Allison Slater Tate '96, pictured with her daughter. (Photo: Courtesy Allison Slater Tate)

About five months ago, Allison Slater Tate ’96 submitted an essay called “The Mom Stays in the Picture” to The Huffington Post’s Parents section. Like other stories she’d written, it combined personal experience with a bit of friendly advice. The takeaway, based on Tate’s recent trip to a photo booth with her 5-year-old son, was that moms “need to make an effort to get in the picture,” instead of just taking the pictures, even on the days when they’re not looking or feeling their best:

“Our sons need to see how young and beautiful and human their mamas were,” she wrote. “Our daughters need to see us vulnerable and open and just being ourselves — women, mamas, people living lives. Avoiding the camera because we don’t like to see our own pictures? How can that be okay?”

The post resonated with moms, becoming the most popular item on The Huffington Post. Millions read it in its first week alone; hundreds of thousands shared it on Facebook. It landed Tate on Katie Couric’s syndicated talk show, and it inspired action, too. Mothers from around the world sent her photos and stories. Friends made pledges to one another, promising to make sure that they would stay “in the picture.” Lisa Belkin ’82, a senior columnist at The Huffington Post and one of Tate’s mentors, described her own response to the essay: “I read it. I cried. Then I opened the closet where I cram thousands of my own family photos and started to search.”

“It’s changed my life,” Tate says, “because people are telling me it’s changed their lives — and that’s crazy to me.”

With an expanded audience, Tate has started to write more regularly, both for her website, allisonslatertate.com, and for The Huffington Post. A mother of four children — ages 10, 8, 5, and 10-months — she says that she now tries to make her posts more universal, with less complaining about the day-to-day frustrations, but remains open and honest about how she approaches the challenges of parenting.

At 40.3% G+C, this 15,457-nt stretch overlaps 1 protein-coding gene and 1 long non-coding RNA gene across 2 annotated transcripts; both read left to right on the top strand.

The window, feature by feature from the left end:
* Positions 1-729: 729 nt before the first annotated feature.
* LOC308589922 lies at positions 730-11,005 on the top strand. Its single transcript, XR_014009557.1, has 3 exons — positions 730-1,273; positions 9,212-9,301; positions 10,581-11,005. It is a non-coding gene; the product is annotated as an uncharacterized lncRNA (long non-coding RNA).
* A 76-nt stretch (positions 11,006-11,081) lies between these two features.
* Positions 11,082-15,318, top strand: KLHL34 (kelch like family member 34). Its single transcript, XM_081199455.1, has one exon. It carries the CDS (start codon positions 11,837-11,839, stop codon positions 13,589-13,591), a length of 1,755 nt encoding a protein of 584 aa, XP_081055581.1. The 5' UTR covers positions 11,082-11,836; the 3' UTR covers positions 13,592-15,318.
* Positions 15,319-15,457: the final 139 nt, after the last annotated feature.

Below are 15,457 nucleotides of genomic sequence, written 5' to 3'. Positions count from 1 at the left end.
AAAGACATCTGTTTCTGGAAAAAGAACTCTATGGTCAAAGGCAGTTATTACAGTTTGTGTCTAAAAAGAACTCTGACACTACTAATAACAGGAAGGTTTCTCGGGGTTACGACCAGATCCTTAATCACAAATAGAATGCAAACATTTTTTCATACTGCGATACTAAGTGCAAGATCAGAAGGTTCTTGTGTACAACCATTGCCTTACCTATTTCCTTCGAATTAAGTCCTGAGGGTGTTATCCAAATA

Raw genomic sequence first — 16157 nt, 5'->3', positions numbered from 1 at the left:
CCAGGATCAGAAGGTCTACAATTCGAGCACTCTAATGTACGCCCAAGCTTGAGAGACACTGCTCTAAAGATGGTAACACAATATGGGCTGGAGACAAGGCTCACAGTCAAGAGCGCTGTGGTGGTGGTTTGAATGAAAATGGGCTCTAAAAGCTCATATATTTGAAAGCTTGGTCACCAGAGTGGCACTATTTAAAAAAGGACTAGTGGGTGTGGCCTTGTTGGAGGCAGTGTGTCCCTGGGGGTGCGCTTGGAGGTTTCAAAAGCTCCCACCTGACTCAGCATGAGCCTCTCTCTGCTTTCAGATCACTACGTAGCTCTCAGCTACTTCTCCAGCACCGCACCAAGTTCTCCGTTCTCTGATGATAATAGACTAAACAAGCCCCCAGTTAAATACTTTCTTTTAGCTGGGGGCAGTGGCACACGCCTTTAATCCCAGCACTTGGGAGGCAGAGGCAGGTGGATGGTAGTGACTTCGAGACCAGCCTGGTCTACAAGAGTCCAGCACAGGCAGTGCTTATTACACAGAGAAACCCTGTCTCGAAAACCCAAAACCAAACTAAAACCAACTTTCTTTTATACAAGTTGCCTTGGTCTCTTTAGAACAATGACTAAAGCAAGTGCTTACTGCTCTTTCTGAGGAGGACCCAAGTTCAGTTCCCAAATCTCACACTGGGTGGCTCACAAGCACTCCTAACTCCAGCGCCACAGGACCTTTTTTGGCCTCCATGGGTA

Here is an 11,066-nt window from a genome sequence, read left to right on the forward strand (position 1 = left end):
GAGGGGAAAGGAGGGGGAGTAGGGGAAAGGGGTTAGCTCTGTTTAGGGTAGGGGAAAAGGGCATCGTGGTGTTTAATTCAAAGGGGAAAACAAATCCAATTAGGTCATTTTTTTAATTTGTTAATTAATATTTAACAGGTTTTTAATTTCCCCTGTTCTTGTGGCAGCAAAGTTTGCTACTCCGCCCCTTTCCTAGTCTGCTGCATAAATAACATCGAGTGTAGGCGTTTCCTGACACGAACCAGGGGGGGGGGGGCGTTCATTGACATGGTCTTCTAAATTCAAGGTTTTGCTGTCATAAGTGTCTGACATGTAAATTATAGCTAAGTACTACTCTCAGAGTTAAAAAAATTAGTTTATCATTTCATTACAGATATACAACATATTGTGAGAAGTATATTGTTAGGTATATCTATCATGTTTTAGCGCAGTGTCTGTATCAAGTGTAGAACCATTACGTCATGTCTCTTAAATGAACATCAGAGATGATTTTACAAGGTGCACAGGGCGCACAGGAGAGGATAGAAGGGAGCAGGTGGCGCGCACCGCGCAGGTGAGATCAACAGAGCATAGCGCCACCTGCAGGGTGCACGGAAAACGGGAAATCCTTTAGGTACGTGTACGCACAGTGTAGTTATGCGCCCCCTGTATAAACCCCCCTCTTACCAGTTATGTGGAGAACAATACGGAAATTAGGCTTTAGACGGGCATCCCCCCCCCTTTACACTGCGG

Tate majored in English at Princeton, led tours for Orange Key, and wrote for The Daily Princetonian sports section. After graduation, she pursued a career in television and film, first at The Late Show with David Letterman in New York and later in development roles in Hollywood. While she often worked with writers, she didn’t begin writing until about five years ago, when she started an anonymous parenting blog from her home in central Florida.

With support and encouragement from Belkin and others on the Alumni Association’s online parenting discussion group, Tate eventually began to put a byline on her work and submit pieces to well-read blogs like The New York Times' Motherlode — a choice that ultimately paved the way for “The Mom Stays in the Picture.” 

Tate says that at home her sudden fame didn’t change much — her kids “actually don’t know who Katie Couric is.” But the experience, she says, taught them a worthwhile lesson: “Writing can be powerful.”

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